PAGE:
Eight seasons, one strike/lockout/whatever, three San Antonio championships, and 15 meetings later, theCeltics are still looking for the next victory over the Spurs, or, to put it another way, Duncan has never lost to the Celtics and Paul Pierce has never beaten the Spurs.
Nor, it should be pointed out, have Pierce and his mates come close very often. Ten of those 15 San Antonio victory margins have been in double figures, and only two have been fewer than 5. This whole business is a clear case of shamrock abuse.
At no point in the last eight seasons have the Celtics been supposed to defeat the Spurs, and that will again be the case tonight.
"I didn't know until the second game last year how long it had been since the Spurs have lost to Boston," says Celtics coach Doc Rivers. "But, really, they've just been better."
Rivers won't be dwelling on the prolonged 0-fer in any motivational sense. He knows they know, and he'll concentrate on the X's and O's, not the history.
"I heard two guys mentioning that Wednesday after the game," Rivers relates. "So they know it. And so does Tim Duncan. But that streak has nothing to do with [tonight]."
The fact is it does mean something to Pierce, who joined the Celtics in 1998. "I know it's the only team I haven't beaten," he says.
With three championships in the last six years, the Spurs have placed themselves in that rare category whereby in addition to winning ballgames and championships, which is nice, they truly stand for something, which is even better. They are a pejorative, at least in the NBA community.
"I would say they are the best defensive team over a five-year period I've ever seen," maintains Rivers, who broke into the NBA in 1983. "The numbers bear that out. They remind me of the '85 Bears." (That's spoken with eyes twinkling, as only a Chicago native's would.)
Of course, when you're talking about the Spurs, it all begins with one name. Peruse the rosters of the three championship teams and there is just one constant. All sorts of basketball personalities have come and gone, but it doesn't seem to matter as long as No. 21 walks on the floor. Tim Duncan is Mr. Spur.
"Tim Duncan is a great player, a superstar," Rivers says. "He is also coachable, extremely coachable. He takes it from Pop [coach Gregg Popovich]. And because he does, Manu Ginobili and Tony Parker have to take it from Pop, too."
Ah, yes, "Pop." Let's not forget Pop. No NBA team, even one whose marquee player answers to the name "The Big Fundamental," operates on auto pilot. There are countless decisions to be made, and in San Antonio they are made by Popovich, a three-time championship coach who has managed to fly, not merely under the radar, but just about under the earth. The worst you can say about Pop is that he doesn't get in the way. The best you can say is that he is smart, disciplined, creative, and in possession of the necessary temperament that enables a man to stay the course in what is often a very frenzied league. This is a guy who was supposedly "mentored" by the likes of Larry Brown and Don Nelson. He must smile when he contemplates the fact that he has two more championship rings than those two high-profile guys combined.
The Spurs will not be at full strength. Newly acquired Michael Finley has a groin problem, and sharpshooter Brent Barry has been suffering from back spasms. Ginobili is hobbling. To which the Celticswill undoubtedly say, "Boo" and "Hoo."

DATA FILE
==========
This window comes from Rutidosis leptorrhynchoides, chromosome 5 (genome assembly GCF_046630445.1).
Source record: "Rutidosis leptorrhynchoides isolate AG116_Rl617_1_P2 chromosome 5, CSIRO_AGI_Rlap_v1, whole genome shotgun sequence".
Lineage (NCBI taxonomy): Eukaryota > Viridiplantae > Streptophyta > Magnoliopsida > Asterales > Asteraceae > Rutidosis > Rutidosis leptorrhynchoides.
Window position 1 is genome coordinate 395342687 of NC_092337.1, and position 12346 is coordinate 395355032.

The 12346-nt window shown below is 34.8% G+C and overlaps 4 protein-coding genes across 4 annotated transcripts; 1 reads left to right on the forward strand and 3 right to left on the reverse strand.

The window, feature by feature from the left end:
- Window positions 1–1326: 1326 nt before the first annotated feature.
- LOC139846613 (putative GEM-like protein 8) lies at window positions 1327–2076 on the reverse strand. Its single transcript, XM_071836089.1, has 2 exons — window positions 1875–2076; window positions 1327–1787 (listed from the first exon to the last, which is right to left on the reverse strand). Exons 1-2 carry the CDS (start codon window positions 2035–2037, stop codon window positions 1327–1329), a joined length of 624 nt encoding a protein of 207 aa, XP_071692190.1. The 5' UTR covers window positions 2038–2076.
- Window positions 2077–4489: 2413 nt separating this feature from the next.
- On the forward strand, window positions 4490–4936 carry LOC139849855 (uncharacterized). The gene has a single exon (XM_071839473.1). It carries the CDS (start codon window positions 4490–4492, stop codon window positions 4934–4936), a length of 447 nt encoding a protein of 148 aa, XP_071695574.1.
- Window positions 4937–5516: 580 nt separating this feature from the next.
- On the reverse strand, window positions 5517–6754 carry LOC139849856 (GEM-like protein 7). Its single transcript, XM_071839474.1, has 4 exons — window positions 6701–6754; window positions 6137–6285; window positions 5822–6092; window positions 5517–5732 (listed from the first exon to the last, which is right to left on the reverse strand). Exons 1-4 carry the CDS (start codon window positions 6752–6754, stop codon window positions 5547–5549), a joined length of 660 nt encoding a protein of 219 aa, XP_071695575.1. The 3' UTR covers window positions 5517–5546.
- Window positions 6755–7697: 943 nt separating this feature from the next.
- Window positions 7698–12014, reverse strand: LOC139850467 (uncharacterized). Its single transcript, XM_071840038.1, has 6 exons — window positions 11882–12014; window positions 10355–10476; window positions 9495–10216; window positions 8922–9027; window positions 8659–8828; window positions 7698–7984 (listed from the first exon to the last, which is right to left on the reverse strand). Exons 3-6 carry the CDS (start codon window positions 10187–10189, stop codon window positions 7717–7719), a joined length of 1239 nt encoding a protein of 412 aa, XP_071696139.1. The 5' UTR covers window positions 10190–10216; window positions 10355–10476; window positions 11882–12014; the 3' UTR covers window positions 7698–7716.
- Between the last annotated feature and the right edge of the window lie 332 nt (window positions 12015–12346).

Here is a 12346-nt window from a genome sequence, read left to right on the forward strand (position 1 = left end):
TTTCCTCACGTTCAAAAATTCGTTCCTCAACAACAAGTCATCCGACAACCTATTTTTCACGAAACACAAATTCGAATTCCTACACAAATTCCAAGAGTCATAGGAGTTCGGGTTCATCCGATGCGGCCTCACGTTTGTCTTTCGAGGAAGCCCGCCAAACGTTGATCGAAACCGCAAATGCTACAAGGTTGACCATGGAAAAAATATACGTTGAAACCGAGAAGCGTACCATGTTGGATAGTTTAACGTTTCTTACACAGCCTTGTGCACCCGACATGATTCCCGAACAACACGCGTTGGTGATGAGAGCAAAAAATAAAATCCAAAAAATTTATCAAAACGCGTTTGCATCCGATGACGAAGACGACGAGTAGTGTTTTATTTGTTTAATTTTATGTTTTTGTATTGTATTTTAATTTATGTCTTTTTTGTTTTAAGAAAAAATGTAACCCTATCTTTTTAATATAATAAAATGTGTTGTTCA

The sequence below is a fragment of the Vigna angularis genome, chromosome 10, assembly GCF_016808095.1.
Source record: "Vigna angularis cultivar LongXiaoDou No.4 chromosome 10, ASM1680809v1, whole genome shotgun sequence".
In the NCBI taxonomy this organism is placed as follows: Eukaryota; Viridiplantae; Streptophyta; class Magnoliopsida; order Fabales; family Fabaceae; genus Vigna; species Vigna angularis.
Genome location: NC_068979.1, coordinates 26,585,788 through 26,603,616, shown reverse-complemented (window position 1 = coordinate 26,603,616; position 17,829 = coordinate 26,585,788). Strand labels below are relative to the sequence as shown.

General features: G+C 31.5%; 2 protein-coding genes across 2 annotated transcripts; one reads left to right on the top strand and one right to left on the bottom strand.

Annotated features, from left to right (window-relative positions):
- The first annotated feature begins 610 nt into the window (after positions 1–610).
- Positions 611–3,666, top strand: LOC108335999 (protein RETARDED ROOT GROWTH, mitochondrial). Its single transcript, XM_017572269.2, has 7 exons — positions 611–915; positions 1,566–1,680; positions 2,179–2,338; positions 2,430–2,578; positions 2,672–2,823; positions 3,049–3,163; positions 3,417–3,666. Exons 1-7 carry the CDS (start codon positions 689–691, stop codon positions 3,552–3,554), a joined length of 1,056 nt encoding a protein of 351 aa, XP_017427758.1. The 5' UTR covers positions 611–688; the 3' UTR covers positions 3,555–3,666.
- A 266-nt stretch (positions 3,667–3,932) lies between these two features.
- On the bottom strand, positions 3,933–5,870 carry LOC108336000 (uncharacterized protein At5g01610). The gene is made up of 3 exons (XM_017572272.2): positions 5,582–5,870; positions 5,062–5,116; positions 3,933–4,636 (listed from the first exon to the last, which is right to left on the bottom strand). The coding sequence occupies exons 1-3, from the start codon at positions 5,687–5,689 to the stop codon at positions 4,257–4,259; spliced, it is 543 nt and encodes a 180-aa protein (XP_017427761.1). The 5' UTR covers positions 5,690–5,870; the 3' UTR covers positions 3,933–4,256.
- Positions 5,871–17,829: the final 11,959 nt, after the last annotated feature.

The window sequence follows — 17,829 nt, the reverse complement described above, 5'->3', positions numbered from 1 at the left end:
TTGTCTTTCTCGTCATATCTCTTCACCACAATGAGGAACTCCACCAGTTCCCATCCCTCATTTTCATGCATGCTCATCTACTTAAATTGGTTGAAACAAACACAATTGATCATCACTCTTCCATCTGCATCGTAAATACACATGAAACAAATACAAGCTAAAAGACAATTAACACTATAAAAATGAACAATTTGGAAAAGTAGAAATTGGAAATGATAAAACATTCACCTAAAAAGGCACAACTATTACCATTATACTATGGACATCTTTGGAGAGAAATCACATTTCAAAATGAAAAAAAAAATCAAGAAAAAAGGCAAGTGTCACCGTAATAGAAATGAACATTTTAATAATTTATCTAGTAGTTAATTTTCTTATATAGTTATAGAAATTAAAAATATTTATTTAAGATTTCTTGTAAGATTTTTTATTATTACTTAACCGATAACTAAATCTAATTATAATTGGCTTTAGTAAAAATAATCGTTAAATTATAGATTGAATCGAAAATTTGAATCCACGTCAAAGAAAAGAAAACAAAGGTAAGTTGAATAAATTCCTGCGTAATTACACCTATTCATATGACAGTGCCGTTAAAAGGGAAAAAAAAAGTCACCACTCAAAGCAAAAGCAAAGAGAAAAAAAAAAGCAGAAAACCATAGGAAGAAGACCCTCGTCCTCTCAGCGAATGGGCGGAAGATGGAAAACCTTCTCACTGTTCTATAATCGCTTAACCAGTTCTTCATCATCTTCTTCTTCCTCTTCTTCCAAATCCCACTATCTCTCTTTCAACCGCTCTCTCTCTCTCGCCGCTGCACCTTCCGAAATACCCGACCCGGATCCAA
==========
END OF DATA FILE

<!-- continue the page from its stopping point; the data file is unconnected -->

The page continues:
Duncan will be there, won't he? The Quiet Man has a new look this year. He's actually sprouting hair all over the place, including his chin. But it's the same old Duncan, doing Whatever It Takes to produce a W. On Wednesday night, the Spurs were sluggish in the first half at Charlotte. Pop exercised his vocal cords a bit at halftime, but the big thing was that in the third quarter the Spurs went back to basics. In other words, they threw the ball to Duncan, who had 15 of his 29 points as the Spurs moved to a 94-86 triumph.
Scoring and rebounding are just the beginning for a guy who is an annual lock to be a first-teamer on both the All-League and All-Defensive squads. "Tim will contest every shot," points out Brian Scalabrine, one Celtic who has actually played in a winning game or two against the Spurs (as a Net). "But the thing is when you get to the fourth quarter, he still has only two fouls. If you're a Spur and are out on the wing, you can get up to pressure your man because you know he'll be back there."
"He gets taken for granted," Popovich said following the Charlotte game. "We expect it out of him every night. There is not a lot of flash, but he is going to rebound and block shots and play D every single night. He's a special guy."
The fact that he was supposed to be doing all this in a Celtics uniform concerns him not at all. He has no idea that many in Boston have never gotten over the fact that he wound up in San Antonio after theCeltics went to the trouble to go 15-67. He was supposed to be the heir to Russell, Cowens, and Bird. Instead, he's an aloof tyrant who never, ever loses to the Celtics.
That's not hyperbole. That's the truth.
He has always been an imposing figure on the bench, towering and vocal and demanding. That is by design. Leo Papile's day job might be assistant executive director of basketball operations for the BostonCeltics, but his passion has long been to mold native city kids into collegiate scholarship athletes. The challenges that accompany that, as you can well imagine, tend to be daunting. He's got to be gruff, unbending, and, at times, a little intimidating.
Robert Parish walked through the doors of the TD Banknorth Garden a little older and a little grayer, but still convinced he could help the Celtics win, either on the court or in the community.
Officially, he will serve as a consultant for the organization, dealing with the marketing, community relations, and sponsorship departments. Parish will be part of several new initiatives intended to increase interaction between current and former Celtics players and fans, including meet-and-greets and autograph sessions.
Owners can be gushers. Take, for instance, the principal check writer for the Celtics, Wyc Grousbeck. Yesterday, he went on the radio, as he is inclined to do these days because no one seems to notice there's an NBA team in town. In the course of his conversation on ESPN Radio, Grousbeck offered that Paul Pierce was one of the top five players in the game.
Hmm. Maybe that's why the Celtics can't get no pub.
November 10, 2005
Finally, the Celtics have a buzzer-beater they can call their own.
Ricky Davis drained a 15-footer as the final horn sounded last night, giving Boston a 99-98 victory over Memphis at the TD Banknorth Garden. The Celtics said they needed to learn from mistakes that resulted in a pair of losses in closely contested games, that they needed to figure out a way to stay composed and execute down the stretch. Well, last night it looked like the Celtics were a very quick study.